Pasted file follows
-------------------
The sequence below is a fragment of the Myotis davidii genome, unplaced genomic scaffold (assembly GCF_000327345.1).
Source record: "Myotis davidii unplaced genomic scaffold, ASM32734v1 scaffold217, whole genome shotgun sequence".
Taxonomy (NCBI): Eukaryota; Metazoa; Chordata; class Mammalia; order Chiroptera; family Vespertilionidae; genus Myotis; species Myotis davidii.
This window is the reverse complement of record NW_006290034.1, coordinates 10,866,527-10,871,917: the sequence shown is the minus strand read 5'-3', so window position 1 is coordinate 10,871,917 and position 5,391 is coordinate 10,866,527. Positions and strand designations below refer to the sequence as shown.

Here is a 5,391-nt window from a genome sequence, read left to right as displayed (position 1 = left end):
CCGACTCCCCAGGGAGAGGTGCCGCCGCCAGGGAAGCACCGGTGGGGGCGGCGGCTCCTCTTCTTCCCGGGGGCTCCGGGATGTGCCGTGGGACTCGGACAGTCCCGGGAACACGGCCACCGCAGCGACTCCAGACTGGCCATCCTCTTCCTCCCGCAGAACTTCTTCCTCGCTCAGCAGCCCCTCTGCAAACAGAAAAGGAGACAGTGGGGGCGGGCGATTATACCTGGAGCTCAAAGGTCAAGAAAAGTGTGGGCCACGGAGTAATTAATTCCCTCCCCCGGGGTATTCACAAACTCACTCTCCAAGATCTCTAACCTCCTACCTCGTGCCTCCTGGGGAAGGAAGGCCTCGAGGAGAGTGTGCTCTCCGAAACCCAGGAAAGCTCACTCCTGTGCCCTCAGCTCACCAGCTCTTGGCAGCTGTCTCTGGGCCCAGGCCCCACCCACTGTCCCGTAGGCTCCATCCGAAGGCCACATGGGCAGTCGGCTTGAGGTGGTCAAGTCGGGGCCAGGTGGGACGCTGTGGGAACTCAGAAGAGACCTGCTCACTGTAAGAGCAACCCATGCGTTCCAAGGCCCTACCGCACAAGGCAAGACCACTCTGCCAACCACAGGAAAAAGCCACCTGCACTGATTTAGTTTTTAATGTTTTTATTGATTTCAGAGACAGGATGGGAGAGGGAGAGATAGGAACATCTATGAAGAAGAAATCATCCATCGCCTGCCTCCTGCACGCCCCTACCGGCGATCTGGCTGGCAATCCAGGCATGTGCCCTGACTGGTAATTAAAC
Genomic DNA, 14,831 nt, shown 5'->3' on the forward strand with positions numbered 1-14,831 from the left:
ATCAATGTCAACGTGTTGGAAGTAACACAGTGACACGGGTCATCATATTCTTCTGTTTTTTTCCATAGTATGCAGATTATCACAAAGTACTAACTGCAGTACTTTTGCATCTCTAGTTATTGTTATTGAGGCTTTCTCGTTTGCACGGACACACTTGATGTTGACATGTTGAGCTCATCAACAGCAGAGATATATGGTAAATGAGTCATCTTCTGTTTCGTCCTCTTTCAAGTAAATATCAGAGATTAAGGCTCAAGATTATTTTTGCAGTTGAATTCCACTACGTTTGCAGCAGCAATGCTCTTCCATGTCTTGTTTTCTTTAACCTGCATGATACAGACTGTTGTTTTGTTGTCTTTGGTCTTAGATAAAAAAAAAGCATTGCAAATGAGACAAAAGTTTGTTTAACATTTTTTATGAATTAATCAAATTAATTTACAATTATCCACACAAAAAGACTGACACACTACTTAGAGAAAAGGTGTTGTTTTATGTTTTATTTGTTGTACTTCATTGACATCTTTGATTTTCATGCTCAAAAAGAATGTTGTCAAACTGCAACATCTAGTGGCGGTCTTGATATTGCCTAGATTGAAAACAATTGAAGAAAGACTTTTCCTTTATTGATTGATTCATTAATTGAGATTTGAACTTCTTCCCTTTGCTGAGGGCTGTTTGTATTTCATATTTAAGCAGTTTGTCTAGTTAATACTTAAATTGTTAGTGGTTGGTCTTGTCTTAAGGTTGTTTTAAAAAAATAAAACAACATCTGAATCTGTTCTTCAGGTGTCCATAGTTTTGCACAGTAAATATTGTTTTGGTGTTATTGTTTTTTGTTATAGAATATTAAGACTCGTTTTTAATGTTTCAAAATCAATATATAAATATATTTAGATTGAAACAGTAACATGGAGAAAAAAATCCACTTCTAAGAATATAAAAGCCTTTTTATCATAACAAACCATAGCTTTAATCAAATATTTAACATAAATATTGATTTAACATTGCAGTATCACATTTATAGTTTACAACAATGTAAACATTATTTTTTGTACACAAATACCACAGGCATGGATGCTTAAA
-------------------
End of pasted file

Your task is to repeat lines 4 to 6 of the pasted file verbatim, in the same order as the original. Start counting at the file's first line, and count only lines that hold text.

This window is the reverse complement of record NW_006290034.1, coordinates 10,866,527-10,871,917: the sequence shown is the minus strand read 5'-3', so window position 1 is coordinate 10,871,917 and position 5,391 is coordinate 10,866,527. Positions and strand designations below refer to the sequence as shown.

Here is a 5,391-nt window from a genome sequence, read left to right as displayed (position 1 = left end):
CCGACTCCCCAGGGAGAGGTGCCGCCGCCAGGGAAGCACCGGTGGGGGCGGCGGCTCCTCTTCTTCCCGGGGGCTCCGGGATGTGCCGTGGGACTCGGACAGTCCCGGGAACACGGCCACCGCAGCGACTCCAGACTGGCCATCCTCTTCCTCCCGCAGAACTTCTTCCTCGCTCAGCAGCCCCTCTGCAAACAGAAAAGGAGACAGTGGGGGCGGGCGATTATACCTGGAGCTCAAAGGTCAAGAAAAGTGTGGGCCACGGAGTAATTAATTCCCTCCCCCGGGGTATTCACAAACTCACTCTCCAAGATCTCTAACCTCCTACCTCGTGCCTCCTGGGGAAGGAAGGCCTCGAGGAGAGTGTGCTCTCCGAAACCCAGGAAAGCTCACTCCTGTGCCCTCAGCTCACCAGCTCTTGGCAGCTGTCTCTGGGCCCAGGCCCCACCCACTGTCCCGTAGGCTCCATCCGAAGGCCACATGGGCAGTCGGCTTGAGGTGGTCAAGTCGGGGCCAGGTGGGACGCTGTGGGAACTCAGAAGAGACCTGCTCACTGTAAGAGCAACCCATGCGTTCCAAGGCCCTACCGCACAAGGCAAGACCACTCTGCCAACCACAGGAAAAAGCCACCTGCACTGATTTAGTTTTTAATGTTTTTATTGATTTCAGAGACAGGATGGGAGAGGGAGAGATAGGAACATCTATGAAGAAGAAATCATCCATCGCCTGCCTCCTGCACGCCCCTACCGGCGATCTGGCTGGCAATCCAGGCATGTGCCCTGACTGGTAATTAAAC